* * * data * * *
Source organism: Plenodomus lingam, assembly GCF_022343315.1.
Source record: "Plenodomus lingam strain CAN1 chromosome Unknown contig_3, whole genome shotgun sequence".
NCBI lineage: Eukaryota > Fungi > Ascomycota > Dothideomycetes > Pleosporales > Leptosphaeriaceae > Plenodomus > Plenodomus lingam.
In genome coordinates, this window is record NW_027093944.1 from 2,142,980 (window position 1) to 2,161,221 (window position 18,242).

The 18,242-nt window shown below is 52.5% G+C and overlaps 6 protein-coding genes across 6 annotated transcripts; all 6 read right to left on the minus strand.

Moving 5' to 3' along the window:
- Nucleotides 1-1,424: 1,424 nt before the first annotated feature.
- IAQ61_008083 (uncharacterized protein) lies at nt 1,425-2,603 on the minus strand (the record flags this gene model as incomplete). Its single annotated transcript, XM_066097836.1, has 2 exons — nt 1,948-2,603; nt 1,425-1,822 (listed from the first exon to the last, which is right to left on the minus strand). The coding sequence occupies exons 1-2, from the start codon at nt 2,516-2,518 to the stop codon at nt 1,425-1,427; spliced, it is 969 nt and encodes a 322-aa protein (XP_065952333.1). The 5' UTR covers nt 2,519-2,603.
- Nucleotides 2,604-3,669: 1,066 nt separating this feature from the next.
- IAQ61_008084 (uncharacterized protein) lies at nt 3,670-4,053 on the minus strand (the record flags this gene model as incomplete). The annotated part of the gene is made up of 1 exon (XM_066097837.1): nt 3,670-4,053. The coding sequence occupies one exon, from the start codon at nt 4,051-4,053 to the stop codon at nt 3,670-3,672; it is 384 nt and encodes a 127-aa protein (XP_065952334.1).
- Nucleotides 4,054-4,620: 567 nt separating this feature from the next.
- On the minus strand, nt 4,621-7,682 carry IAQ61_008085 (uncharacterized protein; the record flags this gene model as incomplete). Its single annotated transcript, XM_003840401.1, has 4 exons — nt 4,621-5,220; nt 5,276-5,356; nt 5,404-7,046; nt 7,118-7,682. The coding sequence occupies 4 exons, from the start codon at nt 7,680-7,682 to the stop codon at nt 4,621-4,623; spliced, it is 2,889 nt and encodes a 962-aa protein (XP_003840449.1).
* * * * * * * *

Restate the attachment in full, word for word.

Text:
Source organism: Plenodomus lingam, assembly GCF_022343315.1.
Source record: "Plenodomus lingam strain CAN1 chromosome Unknown contig_3, whole genome shotgun sequence".
NCBI lineage: Eukaryota > Fungi > Ascomycota > Dothideomycetes > Pleosporales > Leptosphaeriaceae > Plenodomus > Plenodomus lingam.
In genome coordinates, this window is record NW_027093944.1 from 2,142,980 (window position 1) to 2,161,221 (window position 18,242).

The 18,242-nt window shown below is 52.5% G+C and overlaps 6 protein-coding genes across 6 annotated transcripts; all 6 read right to left on the minus strand.

Moving 5' to 3' along the window:
- Nucleotides 1-1,424: 1,424 nt before the first annotated feature.
- IAQ61_008083 (uncharacterized protein) lies at nt 1,425-2,603 on the minus strand (the record flags this gene model as incomplete). Its single annotated transcript, XM_066097836.1, has 2 exons — nt 1,948-2,603; nt 1,425-1,822 (listed from the first exon to the last, which is right to left on the minus strand). The coding sequence occupies exons 1-2, from the start codon at nt 2,516-2,518 to the stop codon at nt 1,425-1,427; spliced, it is 969 nt and encodes a 322-aa protein (XP_065952333.1). The 5' UTR covers nt 2,519-2,603.
- Nucleotides 2,604-3,669: 1,066 nt separating this feature from the next.
- IAQ61_008084 (uncharacterized protein) lies at nt 3,670-4,053 on the minus strand (the record flags this gene model as incomplete). The annotated part of the gene is made up of 1 exon (XM_066097837.1): nt 3,670-4,053. The coding sequence occupies one exon, from the start codon at nt 4,051-4,053 to the stop codon at nt 3,670-3,672; it is 384 nt and encodes a 127-aa protein (XP_065952334.1).
- Nucleotides 4,054-4,620: 567 nt separating this feature from the next.
- On the minus strand, nt 4,621-7,682 carry IAQ61_008085 (uncharacterized protein; the record flags this gene model as incomplete). Its single annotated transcript, XM_003840401.1, has 4 exons — nt 4,621-5,220; nt 5,276-5,356; nt 5,404-7,046; nt 7,118-7,682. The coding sequence occupies 4 exons, from the start codon at nt 7,680-7,682 to the stop codon at nt 4,621-4,623; spliced, it is 2,889 nt and encodes a 962-aa protein (XP_003840449.1).